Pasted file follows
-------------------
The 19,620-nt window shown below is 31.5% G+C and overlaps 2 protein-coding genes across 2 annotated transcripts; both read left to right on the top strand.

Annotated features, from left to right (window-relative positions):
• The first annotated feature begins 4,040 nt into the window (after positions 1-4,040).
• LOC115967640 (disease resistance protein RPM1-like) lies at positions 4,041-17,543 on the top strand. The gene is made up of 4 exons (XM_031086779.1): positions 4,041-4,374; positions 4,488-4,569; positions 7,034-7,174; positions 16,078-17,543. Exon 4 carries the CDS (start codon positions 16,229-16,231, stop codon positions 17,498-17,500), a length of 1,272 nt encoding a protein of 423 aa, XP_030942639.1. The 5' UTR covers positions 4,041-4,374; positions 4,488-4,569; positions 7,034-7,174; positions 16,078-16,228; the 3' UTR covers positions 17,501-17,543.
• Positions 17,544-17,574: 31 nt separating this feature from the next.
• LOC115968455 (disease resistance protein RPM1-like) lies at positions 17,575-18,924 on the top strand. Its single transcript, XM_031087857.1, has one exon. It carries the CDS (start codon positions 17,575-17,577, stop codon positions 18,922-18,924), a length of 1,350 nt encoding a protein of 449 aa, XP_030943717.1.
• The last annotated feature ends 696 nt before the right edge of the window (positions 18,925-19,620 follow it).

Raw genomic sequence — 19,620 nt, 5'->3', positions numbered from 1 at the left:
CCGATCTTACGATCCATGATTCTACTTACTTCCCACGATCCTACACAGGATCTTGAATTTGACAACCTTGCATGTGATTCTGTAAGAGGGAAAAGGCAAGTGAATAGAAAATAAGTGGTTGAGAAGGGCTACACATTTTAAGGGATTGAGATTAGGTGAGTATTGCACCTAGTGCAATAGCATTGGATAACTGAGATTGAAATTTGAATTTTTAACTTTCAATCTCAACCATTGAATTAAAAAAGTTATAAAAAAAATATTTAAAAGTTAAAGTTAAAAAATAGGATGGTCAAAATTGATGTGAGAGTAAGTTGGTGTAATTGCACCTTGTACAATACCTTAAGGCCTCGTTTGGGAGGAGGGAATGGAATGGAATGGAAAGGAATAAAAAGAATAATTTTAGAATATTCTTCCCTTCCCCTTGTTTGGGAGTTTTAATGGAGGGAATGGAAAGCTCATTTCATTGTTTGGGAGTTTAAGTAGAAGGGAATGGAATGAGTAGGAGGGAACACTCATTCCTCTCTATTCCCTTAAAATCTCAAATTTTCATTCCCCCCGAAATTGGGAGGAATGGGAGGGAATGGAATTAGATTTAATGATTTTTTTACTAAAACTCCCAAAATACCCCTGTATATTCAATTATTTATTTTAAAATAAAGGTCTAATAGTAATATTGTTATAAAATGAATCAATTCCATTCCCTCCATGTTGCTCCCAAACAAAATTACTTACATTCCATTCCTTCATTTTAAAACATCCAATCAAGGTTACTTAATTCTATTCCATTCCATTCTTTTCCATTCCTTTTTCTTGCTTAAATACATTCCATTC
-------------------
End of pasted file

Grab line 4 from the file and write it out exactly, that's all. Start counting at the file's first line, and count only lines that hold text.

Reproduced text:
• LOC115967640 (disease resistance protein RPM1-like) lies at positions 4,041-17,543 on the top strand. The gene is made up of 4 exons (XM_031086779.1): positions 4,041-4,374; positions 4,488-4,569; positions 7,034-7,174; positions 16,078-17,543. Exon 4 carries the CDS (start codon positions 16,229-16,231, stop codon positions 17,498-17,500), a length of 1,272 nt encoding a protein of 423 aa, XP_030942639.1. The 5' UTR covers positions 4,041-4,374; positions 4,488-4,569; positions 7,034-7,174; positions 16,078-16,228; the 3' UTR covers positions 17,501-17,543.